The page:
First, D.J. Tanner was a good student. She got straight As, just like me. But D.J. showed me what I was supposed to do with those good grades. I was supposed to become a a "college-bound" student. In season seven, D.J. frantically studies for the SATs and even has a nightmare about the test going poorly. Very few people have nightmares about the SATs, except for people like D.J., who wanted to go to Stanford, and me, who started a list of potential colleges to attend in the eighth grade. D.J. confirmed to me that college was something to strive for. When D.J. got her own room in season five, after sharing with her sister, Stephanie, for so many years, my most vivid memory of the room is of the desk where D.J. would study. It was almost, in my ten year old eyes, reminiscent of a dorm room, where studious girls live in chic independence. Of course, my college dorm room, with its tile floors and old bunk beds looked nothing like D.J.'s room at home, but her dedication to go to college must have impacted me more than I knew at the time seeing as I am now in the third year of a PhD program.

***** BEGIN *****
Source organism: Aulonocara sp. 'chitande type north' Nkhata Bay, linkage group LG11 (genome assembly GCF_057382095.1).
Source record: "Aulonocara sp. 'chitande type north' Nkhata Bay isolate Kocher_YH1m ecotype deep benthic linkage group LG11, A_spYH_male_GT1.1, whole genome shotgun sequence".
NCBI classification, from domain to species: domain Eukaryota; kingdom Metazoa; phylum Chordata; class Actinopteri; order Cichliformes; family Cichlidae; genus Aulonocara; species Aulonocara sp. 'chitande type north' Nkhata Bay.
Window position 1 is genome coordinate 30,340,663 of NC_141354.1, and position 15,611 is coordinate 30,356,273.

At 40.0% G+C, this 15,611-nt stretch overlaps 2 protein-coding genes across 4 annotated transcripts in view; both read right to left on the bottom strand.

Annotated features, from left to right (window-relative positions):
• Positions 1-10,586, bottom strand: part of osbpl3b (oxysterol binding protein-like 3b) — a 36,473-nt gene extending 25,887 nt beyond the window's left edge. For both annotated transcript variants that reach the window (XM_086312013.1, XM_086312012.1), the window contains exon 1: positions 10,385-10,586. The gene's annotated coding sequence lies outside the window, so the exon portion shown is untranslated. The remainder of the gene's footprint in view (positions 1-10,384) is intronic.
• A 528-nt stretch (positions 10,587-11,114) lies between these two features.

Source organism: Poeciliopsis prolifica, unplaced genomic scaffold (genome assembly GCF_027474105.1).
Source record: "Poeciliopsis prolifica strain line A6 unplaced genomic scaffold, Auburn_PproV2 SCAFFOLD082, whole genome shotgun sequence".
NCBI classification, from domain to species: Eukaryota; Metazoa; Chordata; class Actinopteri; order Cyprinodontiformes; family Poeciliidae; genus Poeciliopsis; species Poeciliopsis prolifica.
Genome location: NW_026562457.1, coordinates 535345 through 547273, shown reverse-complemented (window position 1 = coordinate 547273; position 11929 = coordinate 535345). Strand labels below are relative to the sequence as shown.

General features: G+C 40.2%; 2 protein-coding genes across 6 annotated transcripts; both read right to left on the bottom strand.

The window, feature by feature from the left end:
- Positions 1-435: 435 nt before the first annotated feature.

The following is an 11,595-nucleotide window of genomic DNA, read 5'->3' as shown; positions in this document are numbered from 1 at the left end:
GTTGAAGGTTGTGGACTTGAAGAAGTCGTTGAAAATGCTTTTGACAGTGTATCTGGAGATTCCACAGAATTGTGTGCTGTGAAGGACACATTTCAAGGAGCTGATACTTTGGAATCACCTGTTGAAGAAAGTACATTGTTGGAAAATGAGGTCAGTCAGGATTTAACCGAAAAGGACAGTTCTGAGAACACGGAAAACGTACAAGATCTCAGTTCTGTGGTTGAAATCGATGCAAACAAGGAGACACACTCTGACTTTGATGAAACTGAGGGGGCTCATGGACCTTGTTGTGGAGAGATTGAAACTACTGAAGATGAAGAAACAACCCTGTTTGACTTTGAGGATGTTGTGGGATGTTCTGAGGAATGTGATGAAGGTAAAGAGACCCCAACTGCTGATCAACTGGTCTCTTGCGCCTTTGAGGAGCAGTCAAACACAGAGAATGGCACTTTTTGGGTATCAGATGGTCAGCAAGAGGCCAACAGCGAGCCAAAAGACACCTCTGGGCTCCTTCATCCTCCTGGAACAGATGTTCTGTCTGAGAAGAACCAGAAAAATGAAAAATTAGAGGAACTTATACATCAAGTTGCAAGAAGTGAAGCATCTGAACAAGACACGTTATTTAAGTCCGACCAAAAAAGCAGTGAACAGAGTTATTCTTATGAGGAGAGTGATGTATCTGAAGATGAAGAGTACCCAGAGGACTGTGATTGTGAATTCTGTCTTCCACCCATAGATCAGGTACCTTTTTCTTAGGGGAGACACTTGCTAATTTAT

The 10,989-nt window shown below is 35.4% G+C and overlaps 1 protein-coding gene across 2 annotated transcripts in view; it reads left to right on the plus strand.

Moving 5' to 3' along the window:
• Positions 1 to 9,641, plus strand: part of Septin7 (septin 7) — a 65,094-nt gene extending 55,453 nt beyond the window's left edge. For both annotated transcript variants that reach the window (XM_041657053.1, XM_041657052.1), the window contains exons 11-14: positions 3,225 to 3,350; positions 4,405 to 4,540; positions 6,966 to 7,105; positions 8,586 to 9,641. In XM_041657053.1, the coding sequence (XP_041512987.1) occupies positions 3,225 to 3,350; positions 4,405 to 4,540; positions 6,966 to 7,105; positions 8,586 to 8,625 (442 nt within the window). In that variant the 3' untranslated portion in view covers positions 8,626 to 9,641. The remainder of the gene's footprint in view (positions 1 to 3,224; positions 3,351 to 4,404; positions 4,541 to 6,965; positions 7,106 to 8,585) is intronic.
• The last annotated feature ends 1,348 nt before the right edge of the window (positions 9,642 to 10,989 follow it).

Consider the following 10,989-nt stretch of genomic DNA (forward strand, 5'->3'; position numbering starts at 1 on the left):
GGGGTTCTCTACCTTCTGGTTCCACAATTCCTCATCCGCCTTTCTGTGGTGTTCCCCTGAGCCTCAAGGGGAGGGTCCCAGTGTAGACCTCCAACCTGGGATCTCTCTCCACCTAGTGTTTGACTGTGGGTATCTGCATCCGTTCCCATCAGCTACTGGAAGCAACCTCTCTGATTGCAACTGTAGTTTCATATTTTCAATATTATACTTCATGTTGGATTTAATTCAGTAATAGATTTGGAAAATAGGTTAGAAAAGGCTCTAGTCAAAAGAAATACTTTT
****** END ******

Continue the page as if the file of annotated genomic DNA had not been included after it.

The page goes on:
It was not only D.J.'s mind, but also her body that impacted me. D.J. and I were not so different. We were generally pretty and well-liked at school. We were bookworms, not athletes. We were skinny, but not the skinniest. Yet, I got to watch D.J. go through trials associated with body image before I ever stepped through the doors of a high school. When D.J. decides she is "too fat" to attend a pool party in season four, she goes on a crash diet so she can look like the picture of a supermodel she posts on the refrigerator to motivate her not to eat. She then takes her undernourished body to the gym, where she collapses on a treadmill. The lesson? You don't have to be the skinniest girl to be beautiful. Thankfully, I kept a fairly realistic view of my health and body throughout high school and even today, over ten years later. D.J. was my personal supermodel and she was just the right size... average and healthy... just like me.